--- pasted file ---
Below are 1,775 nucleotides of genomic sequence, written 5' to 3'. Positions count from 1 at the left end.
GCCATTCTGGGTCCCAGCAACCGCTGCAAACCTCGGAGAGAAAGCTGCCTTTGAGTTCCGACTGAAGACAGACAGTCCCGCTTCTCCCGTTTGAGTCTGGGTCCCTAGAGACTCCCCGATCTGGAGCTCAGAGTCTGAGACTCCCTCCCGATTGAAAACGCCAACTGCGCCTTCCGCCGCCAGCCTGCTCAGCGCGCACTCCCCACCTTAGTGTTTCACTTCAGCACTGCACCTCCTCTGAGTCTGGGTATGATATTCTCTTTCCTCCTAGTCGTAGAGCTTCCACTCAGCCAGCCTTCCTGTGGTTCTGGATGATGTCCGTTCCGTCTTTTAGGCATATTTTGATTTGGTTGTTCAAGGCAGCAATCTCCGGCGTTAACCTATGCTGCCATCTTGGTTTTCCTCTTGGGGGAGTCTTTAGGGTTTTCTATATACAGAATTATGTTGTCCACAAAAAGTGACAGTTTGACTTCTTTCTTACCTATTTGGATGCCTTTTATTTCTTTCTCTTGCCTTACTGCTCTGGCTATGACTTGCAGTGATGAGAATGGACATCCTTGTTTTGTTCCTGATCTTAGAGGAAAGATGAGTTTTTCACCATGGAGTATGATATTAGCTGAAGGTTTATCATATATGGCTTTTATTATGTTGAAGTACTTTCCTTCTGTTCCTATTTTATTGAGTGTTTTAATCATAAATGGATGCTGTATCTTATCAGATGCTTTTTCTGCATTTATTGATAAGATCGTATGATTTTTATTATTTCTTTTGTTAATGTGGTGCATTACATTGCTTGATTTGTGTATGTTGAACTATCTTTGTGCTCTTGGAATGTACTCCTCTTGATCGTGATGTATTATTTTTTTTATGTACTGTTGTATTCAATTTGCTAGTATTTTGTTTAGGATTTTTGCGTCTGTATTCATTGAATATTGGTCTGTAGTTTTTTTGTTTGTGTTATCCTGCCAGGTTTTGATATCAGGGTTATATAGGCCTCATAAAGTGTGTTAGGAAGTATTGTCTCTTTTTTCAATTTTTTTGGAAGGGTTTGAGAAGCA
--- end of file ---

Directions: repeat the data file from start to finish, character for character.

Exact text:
Below are 1,775 nucleotides of genomic sequence, written 5' to 3'. Positions count from 1 at the left end.
GCCATTCTGGGTCCCAGCAACCGCTGCAAACCTCGGAGAGAAAGCTGCCTTTGAGTTCCGACTGAAGACAGACAGTCCCGCTTCTCCCGTTTGAGTCTGGGTCCCTAGAGACTCCCCGATCTGGAGCTCAGAGTCTGAGACTCCCTCCCGATTGAAAACGCCAACTGCGCCTTCCGCCGCCAGCCTGCTCAGCGCGCACTCCCCACCTTAGTGTTTCACTTCAGCACTGCACCTCCTCTGAGTCTGGGTATGATATTCTCTTTCCTCCTAGTCGTAGAGCTTCCACTCAGCCAGCCTTCCTGTGGTTCTGGATGATGTCCGTTCCGTCTTTTAGGCATATTTTGATTTGGTTGTTCAAGGCAGCAATCTCCGGCGTTAACCTATGCTGCCATCTTGGTTTTCCTCTTGGGGGAGTCTTTAGGGTTTTCTATATACAGAATTATGTTGTCCACAAAAAGTGACAGTTTGACTTCTTTCTTACCTATTTGGATGCCTTTTATTTCTTTCTCTTGCCTTACTGCTCTGGCTATGACTTGCAGTGATGAGAATGGACATCCTTGTTTTGTTCCTGATCTTAGAGGAAAGATGAGTTTTTCACCATGGAGTATGATATTAGCTGAAGGTTTATCATATATGGCTTTTATTATGTTGAAGTACTTTCCTTCTGTTCCTATTTTATTGAGTGTTTTAATCATAAATGGATGCTGTATCTTATCAGATGCTTTTTCTGCATTTATTGATAAGATCGTATGATTTTTATTATTTCTTTTGTTAATGTGGTGCATTACATTGCTTGATTTGTGTATGTTGAACTATCTTTGTGCTCTTGGAATGTACTCCTCTTGATCGTGATGTATTATTTTTTTTATGTACTGTTGTATTCAATTTGCTAGTATTTTGTTTAGGATTTTTGCGTCTGTATTCATTGAATATTGGTCTGTAGTTTTTTTGTTTGTGTTATCCTGCCAGGTTTTGATATCAGGGTTATATAGGCCTCATAAAGTGTGTTAGGAAGTATTGTCTCTTTTTTCAATTTTTTTGGAAGGGTTTGAGAAGCA